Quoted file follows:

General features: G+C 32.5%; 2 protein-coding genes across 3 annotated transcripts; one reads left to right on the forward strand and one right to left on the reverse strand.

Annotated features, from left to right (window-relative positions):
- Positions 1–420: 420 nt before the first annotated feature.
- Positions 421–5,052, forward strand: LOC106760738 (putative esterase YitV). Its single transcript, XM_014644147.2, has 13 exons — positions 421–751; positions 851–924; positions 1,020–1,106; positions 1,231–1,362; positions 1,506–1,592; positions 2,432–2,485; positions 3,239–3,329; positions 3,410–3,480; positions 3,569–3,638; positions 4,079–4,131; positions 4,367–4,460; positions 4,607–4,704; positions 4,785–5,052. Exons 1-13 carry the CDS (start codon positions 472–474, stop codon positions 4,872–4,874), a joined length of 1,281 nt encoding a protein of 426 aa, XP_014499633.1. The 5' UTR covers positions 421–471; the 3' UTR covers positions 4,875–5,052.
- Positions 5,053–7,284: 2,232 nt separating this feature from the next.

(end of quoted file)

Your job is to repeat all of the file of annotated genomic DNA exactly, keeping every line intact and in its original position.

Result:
General features: G+C 32.5%; 2 protein-coding genes across 3 annotated transcripts; one reads left to right on the forward strand and one right to left on the reverse strand.

Annotated features, from left to right (window-relative positions):
- Positions 1–420: 420 nt before the first annotated feature.
- Positions 421–5,052, forward strand: LOC106760738 (putative esterase YitV). Its single transcript, XM_014644147.2, has 13 exons — positions 421–751; positions 851–924; positions 1,020–1,106; positions 1,231–1,362; positions 1,506–1,592; positions 2,432–2,485; positions 3,239–3,329; positions 3,410–3,480; positions 3,569–3,638; positions 4,079–4,131; positions 4,367–4,460; positions 4,607–4,704; positions 4,785–5,052. Exons 1-13 carry the CDS (start codon positions 472–474, stop codon positions 4,872–4,874), a joined length of 1,281 nt encoding a protein of 426 aa, XP_014499633.1. The 5' UTR covers positions 421–471; the 3' UTR covers positions 4,875–5,052.
- Positions 5,053–7,284: 2,232 nt separating this feature from the next.